Hu: Wine Storage Vessel
Late Eastern Chou Dynasty, 1122-722 B.C
Material: Bronze and wood
This Chinese hu vessel is from the Late Chou or Zhou Dynasty and is a good representation of the change in use of ritual wine vessels around this time. Bronze wine vessels slowly became less important for ancestor worship and more important as symbols of wealth and status. When the Zhou took over the Shang Dynasty in 770 B.C., they instigated some changes to religion and the arts. Although large elaborate sacrifice ceremonies were still favored for the dead, there was a waning importance of making living sacrifices, including human and animal, to the ancestors. Human sacrifices were stopped and life size clay figurines were used in their place. Also, money that was buried with the dead was replaced by “spirit money,” or symbolic money.
Styles of art changed favoring abstract designs as opposed to inscriptions and zoomorphic motifs. Bronze vessels remained important, but more because of their artistic significance than their practical uses. These highly prized vessels became more akin to a European king’s crown, only belonging to the ruler and being passed down to the heir or buried as a grave good with the ruler at his death. The story behind the founding of the first dynasty in China shows how important bronzes were to the ancient Chinese. When King Yu stopped a major flood in his land in the year 2200 B.C., He separated his territory into nine provinces, each with its own ding, or bronze cauldron. When the first dynasty was conquered by the Shang Dynasty, the cauldrons came under Shang control. When the Shang Dynasty was overtaken by the Zhou, the cauldrons came under Zhou control. And so they became a symbol of control of power.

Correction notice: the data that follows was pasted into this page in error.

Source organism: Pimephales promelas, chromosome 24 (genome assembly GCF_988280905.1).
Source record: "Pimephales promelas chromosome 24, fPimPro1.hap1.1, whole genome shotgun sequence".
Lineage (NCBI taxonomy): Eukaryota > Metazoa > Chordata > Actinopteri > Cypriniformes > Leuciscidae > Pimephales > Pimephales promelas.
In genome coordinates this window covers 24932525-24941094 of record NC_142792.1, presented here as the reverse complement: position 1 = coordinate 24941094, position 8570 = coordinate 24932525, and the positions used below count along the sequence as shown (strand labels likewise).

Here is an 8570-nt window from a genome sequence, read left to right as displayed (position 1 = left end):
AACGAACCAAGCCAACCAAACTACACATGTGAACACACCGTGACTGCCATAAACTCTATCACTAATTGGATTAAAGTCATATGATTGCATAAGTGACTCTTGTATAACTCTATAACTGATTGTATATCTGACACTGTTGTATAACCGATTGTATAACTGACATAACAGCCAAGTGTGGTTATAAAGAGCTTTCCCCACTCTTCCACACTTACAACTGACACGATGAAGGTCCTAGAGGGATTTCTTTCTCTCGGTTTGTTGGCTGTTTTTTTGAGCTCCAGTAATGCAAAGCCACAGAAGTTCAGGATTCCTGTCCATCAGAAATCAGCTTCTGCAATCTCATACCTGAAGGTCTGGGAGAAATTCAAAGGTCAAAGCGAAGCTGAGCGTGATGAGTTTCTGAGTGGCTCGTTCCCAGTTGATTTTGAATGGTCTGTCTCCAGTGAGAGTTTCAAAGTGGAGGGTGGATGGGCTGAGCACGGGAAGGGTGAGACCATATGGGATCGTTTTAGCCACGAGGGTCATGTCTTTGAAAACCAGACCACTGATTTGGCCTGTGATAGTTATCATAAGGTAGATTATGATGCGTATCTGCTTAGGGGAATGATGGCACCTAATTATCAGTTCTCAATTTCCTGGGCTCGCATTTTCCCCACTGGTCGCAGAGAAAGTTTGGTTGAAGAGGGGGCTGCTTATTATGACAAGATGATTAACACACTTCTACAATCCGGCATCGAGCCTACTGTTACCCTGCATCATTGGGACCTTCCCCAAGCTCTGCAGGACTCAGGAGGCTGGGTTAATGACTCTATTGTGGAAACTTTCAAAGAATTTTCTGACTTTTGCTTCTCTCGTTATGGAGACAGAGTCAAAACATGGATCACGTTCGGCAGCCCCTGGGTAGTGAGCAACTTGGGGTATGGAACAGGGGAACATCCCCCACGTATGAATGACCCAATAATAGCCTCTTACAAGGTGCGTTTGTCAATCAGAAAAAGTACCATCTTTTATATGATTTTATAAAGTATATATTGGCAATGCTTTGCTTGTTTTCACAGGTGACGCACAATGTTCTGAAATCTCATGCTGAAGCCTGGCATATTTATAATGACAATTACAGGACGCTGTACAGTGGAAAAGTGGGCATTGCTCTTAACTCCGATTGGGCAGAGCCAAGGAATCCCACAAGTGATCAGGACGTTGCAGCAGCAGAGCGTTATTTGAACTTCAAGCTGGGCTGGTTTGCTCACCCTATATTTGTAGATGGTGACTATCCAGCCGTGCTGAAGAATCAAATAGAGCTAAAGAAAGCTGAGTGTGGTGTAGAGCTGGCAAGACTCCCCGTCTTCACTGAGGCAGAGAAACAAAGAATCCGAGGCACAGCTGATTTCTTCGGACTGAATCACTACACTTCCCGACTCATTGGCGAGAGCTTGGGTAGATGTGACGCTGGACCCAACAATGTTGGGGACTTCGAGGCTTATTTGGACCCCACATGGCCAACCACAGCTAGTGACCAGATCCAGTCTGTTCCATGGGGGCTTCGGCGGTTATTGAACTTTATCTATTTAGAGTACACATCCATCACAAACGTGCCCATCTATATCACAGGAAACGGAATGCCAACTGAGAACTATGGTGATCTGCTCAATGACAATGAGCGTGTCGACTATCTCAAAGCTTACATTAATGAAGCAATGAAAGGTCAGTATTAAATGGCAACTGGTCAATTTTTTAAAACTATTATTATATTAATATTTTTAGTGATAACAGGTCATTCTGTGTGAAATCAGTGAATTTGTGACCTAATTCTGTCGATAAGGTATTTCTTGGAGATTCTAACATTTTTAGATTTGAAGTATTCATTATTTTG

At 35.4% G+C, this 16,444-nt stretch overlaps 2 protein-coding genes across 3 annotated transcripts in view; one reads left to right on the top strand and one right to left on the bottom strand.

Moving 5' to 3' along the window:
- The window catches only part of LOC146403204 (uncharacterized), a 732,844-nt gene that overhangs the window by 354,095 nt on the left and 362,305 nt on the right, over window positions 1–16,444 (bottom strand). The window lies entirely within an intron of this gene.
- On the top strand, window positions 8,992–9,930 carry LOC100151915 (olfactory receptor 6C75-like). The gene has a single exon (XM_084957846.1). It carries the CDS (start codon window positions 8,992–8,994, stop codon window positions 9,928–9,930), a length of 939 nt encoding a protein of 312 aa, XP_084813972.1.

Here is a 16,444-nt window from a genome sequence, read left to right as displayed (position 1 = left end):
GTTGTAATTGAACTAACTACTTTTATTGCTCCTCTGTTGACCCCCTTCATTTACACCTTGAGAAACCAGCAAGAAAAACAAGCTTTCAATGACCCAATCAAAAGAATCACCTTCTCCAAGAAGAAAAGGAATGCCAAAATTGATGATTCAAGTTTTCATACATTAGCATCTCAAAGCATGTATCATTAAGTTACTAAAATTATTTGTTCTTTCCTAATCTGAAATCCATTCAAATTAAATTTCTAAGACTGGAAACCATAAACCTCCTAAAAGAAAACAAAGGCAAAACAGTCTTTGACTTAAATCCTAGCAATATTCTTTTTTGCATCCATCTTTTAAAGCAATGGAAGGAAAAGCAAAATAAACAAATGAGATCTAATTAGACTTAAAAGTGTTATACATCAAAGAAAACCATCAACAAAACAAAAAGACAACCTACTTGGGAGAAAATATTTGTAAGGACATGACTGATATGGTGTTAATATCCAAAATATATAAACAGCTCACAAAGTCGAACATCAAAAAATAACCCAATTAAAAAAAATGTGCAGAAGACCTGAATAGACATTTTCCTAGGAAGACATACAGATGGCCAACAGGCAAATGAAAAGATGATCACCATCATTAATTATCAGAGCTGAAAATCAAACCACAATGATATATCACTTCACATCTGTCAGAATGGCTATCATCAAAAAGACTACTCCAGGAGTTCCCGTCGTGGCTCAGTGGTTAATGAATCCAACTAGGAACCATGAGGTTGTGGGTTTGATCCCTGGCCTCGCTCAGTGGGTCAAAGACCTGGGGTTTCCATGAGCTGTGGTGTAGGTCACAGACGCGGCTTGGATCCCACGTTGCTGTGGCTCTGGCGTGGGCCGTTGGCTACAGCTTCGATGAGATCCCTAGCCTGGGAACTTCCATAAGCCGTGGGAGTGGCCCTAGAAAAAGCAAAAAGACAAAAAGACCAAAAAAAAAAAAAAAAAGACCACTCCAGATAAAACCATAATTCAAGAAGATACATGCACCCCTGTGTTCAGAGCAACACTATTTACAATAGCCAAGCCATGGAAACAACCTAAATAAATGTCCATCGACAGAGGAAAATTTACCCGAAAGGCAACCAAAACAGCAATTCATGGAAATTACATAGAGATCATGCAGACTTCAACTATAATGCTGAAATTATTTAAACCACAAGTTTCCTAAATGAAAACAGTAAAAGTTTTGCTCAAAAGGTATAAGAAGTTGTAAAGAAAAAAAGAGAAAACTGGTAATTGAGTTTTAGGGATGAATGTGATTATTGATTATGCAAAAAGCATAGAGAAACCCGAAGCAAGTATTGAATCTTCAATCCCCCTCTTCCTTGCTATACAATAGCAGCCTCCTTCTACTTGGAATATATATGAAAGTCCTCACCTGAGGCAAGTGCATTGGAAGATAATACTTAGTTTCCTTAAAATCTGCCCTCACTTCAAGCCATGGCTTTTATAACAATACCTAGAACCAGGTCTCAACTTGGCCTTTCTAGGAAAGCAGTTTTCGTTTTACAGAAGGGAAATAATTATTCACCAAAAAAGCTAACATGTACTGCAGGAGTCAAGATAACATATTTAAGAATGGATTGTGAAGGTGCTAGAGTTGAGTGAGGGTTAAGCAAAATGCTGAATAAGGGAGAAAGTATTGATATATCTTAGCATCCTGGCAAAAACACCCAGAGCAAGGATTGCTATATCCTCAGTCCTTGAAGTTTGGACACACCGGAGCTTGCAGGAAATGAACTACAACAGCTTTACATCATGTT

During the time period from the Xia to the Zhou Dynasties, 11th century through 221 B.C., the artistry of Chinese bronzes was especially exceptional. The use of bronze in court life increased because of its use as mirrors, musical instruments and weapons. This bronze vessel is decorated with gold and silver leaf and has a wooden lid. It is covered with fanciful decoration from top to bottom unlike ones that came before it that were more plain. Vessels like this would have inscriptions that extolled the accomplishments of the leaders that owned the vessel as opposed to listing the ancestors’ accomplishments. [Katrina Kassis]